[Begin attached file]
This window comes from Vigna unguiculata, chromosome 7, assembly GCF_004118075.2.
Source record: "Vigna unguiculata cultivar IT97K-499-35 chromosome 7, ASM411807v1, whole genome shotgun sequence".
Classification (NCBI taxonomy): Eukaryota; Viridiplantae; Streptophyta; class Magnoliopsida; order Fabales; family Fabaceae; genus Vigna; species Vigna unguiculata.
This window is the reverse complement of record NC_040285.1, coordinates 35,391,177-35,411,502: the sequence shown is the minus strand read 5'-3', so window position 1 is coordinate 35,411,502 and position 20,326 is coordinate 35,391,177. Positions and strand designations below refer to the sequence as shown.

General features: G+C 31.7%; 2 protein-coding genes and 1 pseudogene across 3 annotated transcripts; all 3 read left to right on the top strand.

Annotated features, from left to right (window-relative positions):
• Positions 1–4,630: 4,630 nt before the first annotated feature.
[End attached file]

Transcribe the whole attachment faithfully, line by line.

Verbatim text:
This window comes from Vigna unguiculata, chromosome 7, assembly GCF_004118075.2.
Source record: "Vigna unguiculata cultivar IT97K-499-35 chromosome 7, ASM411807v1, whole genome shotgun sequence".
Classification (NCBI taxonomy): Eukaryota; Viridiplantae; Streptophyta; class Magnoliopsida; order Fabales; family Fabaceae; genus Vigna; species Vigna unguiculata.
This window is the reverse complement of record NC_040285.1, coordinates 35,391,177-35,411,502: the sequence shown is the minus strand read 5'-3', so window position 1 is coordinate 35,411,502 and position 20,326 is coordinate 35,391,177. Positions and strand designations below refer to the sequence as shown.

General features: G+C 31.7%; 2 protein-coding genes and 1 pseudogene across 3 annotated transcripts; all 3 read left to right on the top strand.

Annotated features, from left to right (window-relative positions):
• Positions 1–4,630: 4,630 nt before the first annotated feature.